These results obtained thus far have been fit and compared to the idealized viral decay curves. These can still deviate from clinical data under actual circumstances for several reasons. For one, we have assumed that the intracellular delay is perfectly represented by a gamma distribution. This might not be the case and these delays may not conform to a gamma distribution. Second, due to noise in experimental data, it is possible that computational methods within the software may not pick up on slight changes in the rate of decline of virus during the first few days of drug treatment.

To test the level of dependency of the solution to the initial delay distribution, several different initial delay distributions have been tested. The model was fit to simulated data sets that have both uniformly and triangularly distributed delays. The models were then placed over those models found with the gamma distribution for comparison.

In the figure below, one can see results from gamma distributions fit to noise-free simulated viral declines in which the underlying delay distributions are not gamma distributions.


and the values that are used to generate these plots are:


(a) Uniform distribution between 0.2 and 1.8 days.

(b) Uniform distribution between 0.5 and 1.5 days.

(c) Uniform distribution between 0.8 and 1.2 days.

(d) Triangle distribution between 0.5 and 1.5 days with peak at 1.0

To be able to test the model and to take into an account the noisy data, we used random normal gaussian varieties with standard deviations of 15% to see the simulation of viral decline.


Estimated values for the clearance rate of free virus, the death rate of infected cells, and the mean delay were relatively close to those found using the gamma distribution thus it can be concluded that the ability of the model to provide reasonable parameter estimates is not entirely dependent on the type of delay distribution initially assumed.


In past studies, existing models for viral decline have made the unrealistic assumption that there is either no time delay or a fixed delay between the time of drug ingestion and time of effectiveness. This paper attempts to better understand the effects of this delay by using a model of a more realistic stature. Due to the fact that a pharmacological delay only plays effect at the initial ingestion of the drug, it has still been assumed that this delay is zero. This is believed to still be accurate because the pharmacological delay is much shorter than the delay incorporated in this model, the intracellular delay. This mathematical model incorporates this delay in the form of a gamma distribution, as well as investigates the dependency on the form of the initial delay distribution. The gamma distribution is used for two reasons. For one, it is believed that it is a fitting distribution for the delay in a biological sense. For two, the gamma distribution allows for analytical solutions to be found whereas various other delays can only be solved for numerically.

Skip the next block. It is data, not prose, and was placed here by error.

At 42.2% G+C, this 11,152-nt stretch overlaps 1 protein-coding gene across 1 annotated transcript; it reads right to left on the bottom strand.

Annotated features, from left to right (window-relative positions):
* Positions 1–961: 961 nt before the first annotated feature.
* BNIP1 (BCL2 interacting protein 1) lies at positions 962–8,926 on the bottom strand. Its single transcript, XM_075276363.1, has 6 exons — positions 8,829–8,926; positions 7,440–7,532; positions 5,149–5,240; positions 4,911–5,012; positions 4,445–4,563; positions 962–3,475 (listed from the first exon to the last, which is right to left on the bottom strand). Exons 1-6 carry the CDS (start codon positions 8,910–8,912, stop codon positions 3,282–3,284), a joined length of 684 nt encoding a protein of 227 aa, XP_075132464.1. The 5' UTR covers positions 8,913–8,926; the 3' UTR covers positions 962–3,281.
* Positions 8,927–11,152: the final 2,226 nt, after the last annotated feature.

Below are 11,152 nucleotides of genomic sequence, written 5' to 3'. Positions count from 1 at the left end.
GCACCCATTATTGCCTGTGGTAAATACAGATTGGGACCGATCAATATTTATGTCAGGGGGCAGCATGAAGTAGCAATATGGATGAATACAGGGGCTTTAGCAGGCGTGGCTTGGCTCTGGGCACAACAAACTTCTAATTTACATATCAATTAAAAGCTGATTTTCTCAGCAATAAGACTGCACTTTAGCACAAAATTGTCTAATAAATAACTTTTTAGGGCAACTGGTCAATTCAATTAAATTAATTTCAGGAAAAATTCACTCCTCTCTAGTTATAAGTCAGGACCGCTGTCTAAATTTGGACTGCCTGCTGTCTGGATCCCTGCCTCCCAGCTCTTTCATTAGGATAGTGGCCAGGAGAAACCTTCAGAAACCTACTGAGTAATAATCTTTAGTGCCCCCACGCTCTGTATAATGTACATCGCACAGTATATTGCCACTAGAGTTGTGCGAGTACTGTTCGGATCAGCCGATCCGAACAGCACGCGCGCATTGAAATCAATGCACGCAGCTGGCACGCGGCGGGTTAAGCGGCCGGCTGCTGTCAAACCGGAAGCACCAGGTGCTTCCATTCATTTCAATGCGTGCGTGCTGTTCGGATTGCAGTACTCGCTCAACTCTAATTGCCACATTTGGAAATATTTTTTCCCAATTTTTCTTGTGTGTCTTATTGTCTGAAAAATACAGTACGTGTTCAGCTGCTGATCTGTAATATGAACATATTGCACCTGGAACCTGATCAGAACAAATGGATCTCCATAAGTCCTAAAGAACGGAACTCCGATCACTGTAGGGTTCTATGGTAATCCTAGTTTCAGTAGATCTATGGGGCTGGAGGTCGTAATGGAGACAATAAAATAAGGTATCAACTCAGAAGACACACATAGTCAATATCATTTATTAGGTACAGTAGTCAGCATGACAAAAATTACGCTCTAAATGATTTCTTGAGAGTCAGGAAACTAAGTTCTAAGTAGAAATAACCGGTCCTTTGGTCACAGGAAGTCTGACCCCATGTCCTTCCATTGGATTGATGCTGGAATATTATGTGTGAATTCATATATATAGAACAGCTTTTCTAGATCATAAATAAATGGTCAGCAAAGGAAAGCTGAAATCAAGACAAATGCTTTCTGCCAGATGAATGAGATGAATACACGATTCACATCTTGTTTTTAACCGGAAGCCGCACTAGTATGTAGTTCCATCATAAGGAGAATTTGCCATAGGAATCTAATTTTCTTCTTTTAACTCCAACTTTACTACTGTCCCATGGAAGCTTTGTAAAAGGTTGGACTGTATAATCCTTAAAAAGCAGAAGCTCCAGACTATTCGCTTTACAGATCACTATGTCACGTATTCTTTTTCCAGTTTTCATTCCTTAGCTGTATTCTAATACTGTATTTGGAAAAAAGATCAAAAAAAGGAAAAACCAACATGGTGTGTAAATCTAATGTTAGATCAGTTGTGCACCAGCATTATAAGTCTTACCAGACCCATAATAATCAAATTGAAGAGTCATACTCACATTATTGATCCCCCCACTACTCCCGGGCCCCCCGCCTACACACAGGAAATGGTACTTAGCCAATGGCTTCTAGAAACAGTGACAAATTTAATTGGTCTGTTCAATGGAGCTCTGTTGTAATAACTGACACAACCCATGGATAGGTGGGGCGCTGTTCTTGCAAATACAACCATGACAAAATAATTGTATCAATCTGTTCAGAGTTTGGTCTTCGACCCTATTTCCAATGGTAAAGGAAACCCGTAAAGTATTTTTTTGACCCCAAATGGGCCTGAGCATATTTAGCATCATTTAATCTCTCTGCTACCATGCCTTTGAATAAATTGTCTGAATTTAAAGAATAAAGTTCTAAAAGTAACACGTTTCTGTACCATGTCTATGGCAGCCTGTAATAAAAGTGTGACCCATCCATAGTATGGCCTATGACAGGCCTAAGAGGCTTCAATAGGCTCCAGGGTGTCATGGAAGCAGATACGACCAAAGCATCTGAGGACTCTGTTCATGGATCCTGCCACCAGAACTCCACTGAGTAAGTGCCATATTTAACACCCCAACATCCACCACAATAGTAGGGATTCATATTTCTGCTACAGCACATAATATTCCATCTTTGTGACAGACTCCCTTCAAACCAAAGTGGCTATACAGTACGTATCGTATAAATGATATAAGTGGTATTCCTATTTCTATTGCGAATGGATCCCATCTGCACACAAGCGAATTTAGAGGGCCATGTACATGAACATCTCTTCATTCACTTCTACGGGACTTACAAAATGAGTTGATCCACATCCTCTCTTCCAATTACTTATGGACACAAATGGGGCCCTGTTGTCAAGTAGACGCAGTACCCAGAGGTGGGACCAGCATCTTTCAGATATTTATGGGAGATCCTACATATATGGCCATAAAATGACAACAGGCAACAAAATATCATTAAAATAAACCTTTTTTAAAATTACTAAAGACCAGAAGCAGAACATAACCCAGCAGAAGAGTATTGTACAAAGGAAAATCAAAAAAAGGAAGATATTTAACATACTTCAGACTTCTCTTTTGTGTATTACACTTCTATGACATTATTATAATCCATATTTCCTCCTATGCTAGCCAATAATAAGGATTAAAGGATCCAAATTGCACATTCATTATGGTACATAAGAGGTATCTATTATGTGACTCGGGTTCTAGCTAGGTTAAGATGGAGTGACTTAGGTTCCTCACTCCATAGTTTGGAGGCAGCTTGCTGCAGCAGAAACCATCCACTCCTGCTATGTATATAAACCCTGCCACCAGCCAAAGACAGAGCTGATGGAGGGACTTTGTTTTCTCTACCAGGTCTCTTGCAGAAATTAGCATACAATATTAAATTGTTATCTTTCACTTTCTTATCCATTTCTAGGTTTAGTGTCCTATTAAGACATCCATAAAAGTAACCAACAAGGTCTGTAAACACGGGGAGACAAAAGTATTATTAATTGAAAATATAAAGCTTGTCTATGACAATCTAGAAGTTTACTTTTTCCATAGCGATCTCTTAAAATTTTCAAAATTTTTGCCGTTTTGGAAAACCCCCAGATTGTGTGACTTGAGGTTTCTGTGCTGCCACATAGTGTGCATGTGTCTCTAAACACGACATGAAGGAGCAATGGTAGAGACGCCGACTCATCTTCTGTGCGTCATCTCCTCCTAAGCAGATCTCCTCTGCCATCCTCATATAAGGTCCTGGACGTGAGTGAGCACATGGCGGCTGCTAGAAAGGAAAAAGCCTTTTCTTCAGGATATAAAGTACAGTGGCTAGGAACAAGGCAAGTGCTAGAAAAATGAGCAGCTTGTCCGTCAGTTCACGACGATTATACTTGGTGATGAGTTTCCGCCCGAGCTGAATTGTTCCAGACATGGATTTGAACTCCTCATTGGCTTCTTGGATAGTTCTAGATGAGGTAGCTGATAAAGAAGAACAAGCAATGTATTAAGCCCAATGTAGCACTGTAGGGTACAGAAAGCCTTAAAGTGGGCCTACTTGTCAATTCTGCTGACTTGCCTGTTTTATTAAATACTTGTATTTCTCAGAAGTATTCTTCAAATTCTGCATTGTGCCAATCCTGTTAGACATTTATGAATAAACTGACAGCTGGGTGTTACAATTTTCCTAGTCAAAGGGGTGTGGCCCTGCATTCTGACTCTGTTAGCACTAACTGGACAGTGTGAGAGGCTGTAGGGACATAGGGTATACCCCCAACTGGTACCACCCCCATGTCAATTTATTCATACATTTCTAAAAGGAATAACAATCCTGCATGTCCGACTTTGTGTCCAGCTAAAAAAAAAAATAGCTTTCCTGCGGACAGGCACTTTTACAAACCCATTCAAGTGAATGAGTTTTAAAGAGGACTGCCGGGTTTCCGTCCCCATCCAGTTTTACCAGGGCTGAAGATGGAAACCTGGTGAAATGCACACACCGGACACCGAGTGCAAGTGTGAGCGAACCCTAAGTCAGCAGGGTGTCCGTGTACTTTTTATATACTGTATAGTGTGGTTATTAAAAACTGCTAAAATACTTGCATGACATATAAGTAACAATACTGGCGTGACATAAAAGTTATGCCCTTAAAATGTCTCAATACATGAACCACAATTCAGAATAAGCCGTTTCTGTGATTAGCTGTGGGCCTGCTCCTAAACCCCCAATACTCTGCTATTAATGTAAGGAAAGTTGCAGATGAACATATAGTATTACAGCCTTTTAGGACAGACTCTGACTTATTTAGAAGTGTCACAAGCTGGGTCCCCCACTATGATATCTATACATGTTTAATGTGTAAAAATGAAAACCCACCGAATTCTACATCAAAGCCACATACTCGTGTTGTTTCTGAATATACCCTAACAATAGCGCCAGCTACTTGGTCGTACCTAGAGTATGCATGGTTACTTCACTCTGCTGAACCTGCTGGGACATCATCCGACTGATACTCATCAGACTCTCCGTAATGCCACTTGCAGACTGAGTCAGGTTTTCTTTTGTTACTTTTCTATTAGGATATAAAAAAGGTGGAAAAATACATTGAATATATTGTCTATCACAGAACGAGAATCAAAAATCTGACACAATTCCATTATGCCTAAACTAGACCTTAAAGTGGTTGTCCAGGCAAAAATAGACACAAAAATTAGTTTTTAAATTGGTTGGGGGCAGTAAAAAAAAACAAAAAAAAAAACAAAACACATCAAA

The goal of this paper has been to model HIV-1 dynamics including continuously distributed intracellular delays. Nonlinear least square fits for this model suggest that intracellular delays cannot be greater than roughly 1.5 days. If new experimental data were to show that a delay appears to be longer than this, the model would simply be rejected. In the case of this happening, a new explanation for this would need to be considered.

This model attempts to make past models of HIV-1 dynamics more realistic although one can always introduce additional realism. Doing so would not detract from the usefulness of clinical research; it may in fact provide insight to better understand the kinetics of HIV infection.

External Links

1. J. E. Mittler, B. Sulzer, A. U. Neumann, and A. S. Perelson. In􏰃uence of delayed viral production on viral dynamics in HIV-1 infected patients. Math. Biosciences, 152:143-163, 1998. [1]

2. D.D. Ho, A.U. Neumann, A.S. Perelson, W. Chen, J.M. Leonard, M. Markowitz Rapid turnover of plasma virions and CD4 lymphocytes in HIV-1 infection Nature, 373 (1995), p. 123. [2]